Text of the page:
Why Led Zeppelin hated being called “heavy metal”


Labels and rock bands never really get along with each other. As artists, you can’t really expect a band to happily have all of their artistic vision distilled into a simple catch-all categorization. Just as Bob Dylan refused to be folk, and the word punk rock lost its meaning five seconds after it was mentioned in the newspapers, Led Zeppelin was also somewhat ashamed of their association with “heavy metal”. Which, compared to the other two examples, is much more difficult for us as an audience to acclimatize.

This is because, unlike these two categories, Led Zeppelin is considered to be the founding fathers of the heavy metal genre. Across the world, you won’t find a single journalist, critic, or occasional rock fan who doesn’t make a direct connection between the heavy metal genre and Robert Plant, Jimmy Page, John Paul Jones and John Bonham. But that doesn’t mean the group has ever enjoyed such a nickname.

The main reason the band weren’t a fan of their label was because they seemed to ignore all the good work they had done. The term “heavy metal” was popularized in the late 1960s and saw Led Zeppelin as the main conspirators of its universal takeover. This charge rested mainly on the heads of their songs “Whole Lotta Love” and “Lemon Song”, which had a ferocity and deep sound that had rarely been heard before. But to focus on those two songs was to negate the rest of the blues, folk, and pop that the band had infused their album with.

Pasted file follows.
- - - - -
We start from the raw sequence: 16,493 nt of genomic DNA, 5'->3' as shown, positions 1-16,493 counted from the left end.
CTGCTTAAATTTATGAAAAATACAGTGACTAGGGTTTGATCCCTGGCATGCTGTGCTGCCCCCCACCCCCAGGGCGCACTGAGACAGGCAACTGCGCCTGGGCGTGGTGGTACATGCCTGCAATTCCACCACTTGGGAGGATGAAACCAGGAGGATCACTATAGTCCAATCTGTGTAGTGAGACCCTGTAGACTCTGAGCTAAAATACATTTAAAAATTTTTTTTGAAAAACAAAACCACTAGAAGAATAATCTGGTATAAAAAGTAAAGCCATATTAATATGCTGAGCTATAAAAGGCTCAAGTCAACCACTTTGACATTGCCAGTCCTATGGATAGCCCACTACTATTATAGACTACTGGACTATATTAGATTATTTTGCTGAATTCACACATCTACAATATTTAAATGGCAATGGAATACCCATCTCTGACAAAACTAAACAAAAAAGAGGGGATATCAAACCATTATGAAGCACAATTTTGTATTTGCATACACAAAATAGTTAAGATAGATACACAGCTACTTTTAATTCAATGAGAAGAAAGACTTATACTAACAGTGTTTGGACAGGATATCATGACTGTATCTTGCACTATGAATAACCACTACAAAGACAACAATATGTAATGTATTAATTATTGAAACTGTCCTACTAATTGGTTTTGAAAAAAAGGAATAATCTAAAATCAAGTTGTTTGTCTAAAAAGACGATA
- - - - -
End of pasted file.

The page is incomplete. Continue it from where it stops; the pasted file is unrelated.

By the time the band reached their third album, aptly titled Led Zeppelin III, to say that the band was pure heavy metal was to ignore the songs in front of them altogether. But, as you can imagine, that certainly didn’t stop anyone from throwing the tag towards their collective frowns.

The truth is, the band have flirted with all kinds of different sounds throughout their albums. They were not constrained but such genre limitations and instead applied to all styles, generally rendering each of their records with a delicate balance of light and dark, heavy and soft. However, the dye was apparently thrown away, and tracks like “The Immigrant Song” seemed to seal their fate as the ancestors of heavy metal.

After Led Zeppelin ended and their careers continued with Robert Plant and Jimmy Page, the duo were forced to deal continuously with the heavy metal label. Something that in the eighties had taken on a whole new meaning for society. Page often found himself rallying against the term and even declined to appear on Eddie Trunk. This metal show because of the title of the show.

Like Checklist reports, during an interview with Q, Robert Plant took it a step further when asked once more about heavy metal and pointed to a poster of Judas Priest saying, “If I’m responsible for this in any way, so I’m really, really embarrassed. Hard rock, heavy metal these days just say, ‘Come buy me. I’m in cahoots with the Devil – but only in this photo because after that I’ll be pretty cool, and someday I’ll grow up and become the manager of a pop group. ‘”

There you go, a bit like Bob Dylan with folk and all punk bands with punk rock, perfecting rock and roll music terminology is a mad rush. Even if, as Led Zeppelin most certainly is, you are the archetypal creator of such a term, there is a good chance that within a few years you will hate it more than anyone else.

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